A group of reporters sat in the press conference room at Nationals Park ready to ask manager Davey Johnson about Stephen Strasburg hitting his first major league home run and bouncing back from a slow start to post five strong innings in today’s win over the Orioles.
Instead, we ended up asking Johnson a whole lot of questions about Strasburg’s health.
Johnson revealed that Strasburg was dealing with some sort of discomfort during his start today, discomfort which the Nats’ skipper referred to as “tightness in his biceps.” The issue popped up during the first inning of Strasburg’s start, according to Johnson, and stayed with the righty during his outing.
“Stras in the first inning threw a lot of pitches and didn’t say anything,” Johnson said. “But after he came out in the fifth, he wanted to go down and (work out his arm) because his tightness was in his biceps and he said it was bothering him. Early on, he thought he could get it loose and keep going, but it seemed to get tighter on him. And as soon as I heard that, I said that was it.”
Johnson said Strasburg didn’t make anyone aware of the discomfort until after he completed his fifth inning of work. As soon as he heard, Johnson immediately pulled Strasburg from the game.
“His pitch count was fine and he was throwing great ... (but) I don’t care who it was, when I find out they’ve got a little tightness in there and they’re worried about it, they’re out,” Johnson said. “But I talked to him later on in the game and he said to me, it relaxed a little bit and he felt a lot better.”
Strasburg downplayed the situation in his talk with reporters, saying that it wasn’t actually biceps tightness or anything relating to his elbow or the Tommy John surgery he underwent in September 2010. Instead the hard-throwing 23-year-old said it was just “normal fatigue” which he was battling today.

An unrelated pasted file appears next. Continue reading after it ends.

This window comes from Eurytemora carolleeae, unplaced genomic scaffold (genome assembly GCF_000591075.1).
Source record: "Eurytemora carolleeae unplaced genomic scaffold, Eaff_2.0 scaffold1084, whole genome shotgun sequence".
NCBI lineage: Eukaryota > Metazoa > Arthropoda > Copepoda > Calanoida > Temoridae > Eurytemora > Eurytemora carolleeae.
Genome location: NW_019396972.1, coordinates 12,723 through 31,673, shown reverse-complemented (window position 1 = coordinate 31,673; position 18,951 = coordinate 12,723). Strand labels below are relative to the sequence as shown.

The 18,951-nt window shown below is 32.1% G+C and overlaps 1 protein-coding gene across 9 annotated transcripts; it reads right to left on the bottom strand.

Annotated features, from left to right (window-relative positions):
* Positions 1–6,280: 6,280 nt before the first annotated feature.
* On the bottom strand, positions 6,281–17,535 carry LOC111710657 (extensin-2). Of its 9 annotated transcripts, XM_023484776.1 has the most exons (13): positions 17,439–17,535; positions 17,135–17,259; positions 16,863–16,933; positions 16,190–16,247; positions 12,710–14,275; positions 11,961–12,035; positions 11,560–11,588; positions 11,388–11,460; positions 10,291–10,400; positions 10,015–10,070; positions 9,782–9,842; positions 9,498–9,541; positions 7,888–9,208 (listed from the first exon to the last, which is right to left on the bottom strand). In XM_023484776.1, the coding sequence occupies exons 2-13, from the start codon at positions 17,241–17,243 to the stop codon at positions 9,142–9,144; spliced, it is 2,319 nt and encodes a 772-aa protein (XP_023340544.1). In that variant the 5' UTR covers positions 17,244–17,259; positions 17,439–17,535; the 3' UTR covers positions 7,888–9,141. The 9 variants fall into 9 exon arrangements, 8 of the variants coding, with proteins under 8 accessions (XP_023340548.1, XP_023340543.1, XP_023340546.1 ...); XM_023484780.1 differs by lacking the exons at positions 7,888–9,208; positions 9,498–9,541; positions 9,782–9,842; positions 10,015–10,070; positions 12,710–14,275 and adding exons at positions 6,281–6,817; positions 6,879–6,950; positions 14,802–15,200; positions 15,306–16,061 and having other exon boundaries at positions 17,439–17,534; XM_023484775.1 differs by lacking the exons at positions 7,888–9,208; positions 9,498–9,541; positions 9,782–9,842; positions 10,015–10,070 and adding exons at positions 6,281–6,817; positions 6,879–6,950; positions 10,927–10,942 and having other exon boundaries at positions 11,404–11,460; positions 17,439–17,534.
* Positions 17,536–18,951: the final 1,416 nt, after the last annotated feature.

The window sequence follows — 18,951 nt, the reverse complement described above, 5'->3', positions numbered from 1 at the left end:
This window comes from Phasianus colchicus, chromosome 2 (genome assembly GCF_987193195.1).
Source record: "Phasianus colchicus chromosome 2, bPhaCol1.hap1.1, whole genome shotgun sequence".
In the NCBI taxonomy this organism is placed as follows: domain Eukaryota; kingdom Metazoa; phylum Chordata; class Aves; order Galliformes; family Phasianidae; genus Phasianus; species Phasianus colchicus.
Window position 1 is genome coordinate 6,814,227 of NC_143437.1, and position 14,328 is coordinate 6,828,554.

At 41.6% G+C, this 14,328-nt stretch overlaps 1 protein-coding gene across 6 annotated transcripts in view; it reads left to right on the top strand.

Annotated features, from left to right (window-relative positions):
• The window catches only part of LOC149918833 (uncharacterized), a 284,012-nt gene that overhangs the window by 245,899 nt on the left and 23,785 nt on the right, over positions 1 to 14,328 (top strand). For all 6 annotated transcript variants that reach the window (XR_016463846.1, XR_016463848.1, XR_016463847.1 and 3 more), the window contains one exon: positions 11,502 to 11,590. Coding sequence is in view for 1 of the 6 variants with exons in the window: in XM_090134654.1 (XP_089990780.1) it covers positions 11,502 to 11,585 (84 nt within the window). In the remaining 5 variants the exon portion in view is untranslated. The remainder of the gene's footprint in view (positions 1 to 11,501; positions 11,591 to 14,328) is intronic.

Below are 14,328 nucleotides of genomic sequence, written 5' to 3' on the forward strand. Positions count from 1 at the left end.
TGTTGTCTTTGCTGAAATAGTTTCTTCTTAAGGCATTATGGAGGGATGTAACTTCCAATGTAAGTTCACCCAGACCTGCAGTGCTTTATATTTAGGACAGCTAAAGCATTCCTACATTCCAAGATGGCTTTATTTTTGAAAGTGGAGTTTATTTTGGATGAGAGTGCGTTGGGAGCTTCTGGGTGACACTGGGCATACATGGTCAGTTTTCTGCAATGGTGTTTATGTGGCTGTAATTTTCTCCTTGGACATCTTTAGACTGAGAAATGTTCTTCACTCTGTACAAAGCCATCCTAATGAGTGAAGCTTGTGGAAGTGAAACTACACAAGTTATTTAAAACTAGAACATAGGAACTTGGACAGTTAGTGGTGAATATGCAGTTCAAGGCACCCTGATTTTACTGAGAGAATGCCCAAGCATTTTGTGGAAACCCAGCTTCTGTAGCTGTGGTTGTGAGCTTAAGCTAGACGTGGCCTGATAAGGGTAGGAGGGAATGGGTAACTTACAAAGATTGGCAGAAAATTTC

“Just got a little tired, got a little tight,” Strasburg said. “But that’s nothing different than any other outing. It’s something that it’s going to be like this for probably the rest of the year. It’s just part of coming back from Tommy John. Building up the innings, getting the stamina and everything. It’s something I’ve just got to be smart about.”
Strasburg had a theory for why he felt the fatigue on the mound today.
“I definitely felt like the big reason I got a little tired earlier was I was being a little immature in between and I was throwing a lot more because I didn’t like the way I was pitching last (start),” he said. “That’s the thing I need to change. I can’t change my routine just because of an outcome.”
Neither Johnson nor Strasburg said they anticipate the righty missing his next start, which is scheduled to come Saturday at Atlanta. Johnson said he was frustrated that Strasburg didn’t tell him earlier about the discomfort, and added that he was surprised to see his starter not getting medical attention after leaving the game.
“I was a little upset when I saw him on the bench,” Johnson said, “wondering why he’s not in there getting heat or treatment or rubbed or having every orthopedic doctor in the country come over and look at him, but he was fine.”
Strasburg and Johnson might say that the Nationals’ ace is fine, but until we see him take the mound on Saturday, there will be plenty of questions about his health.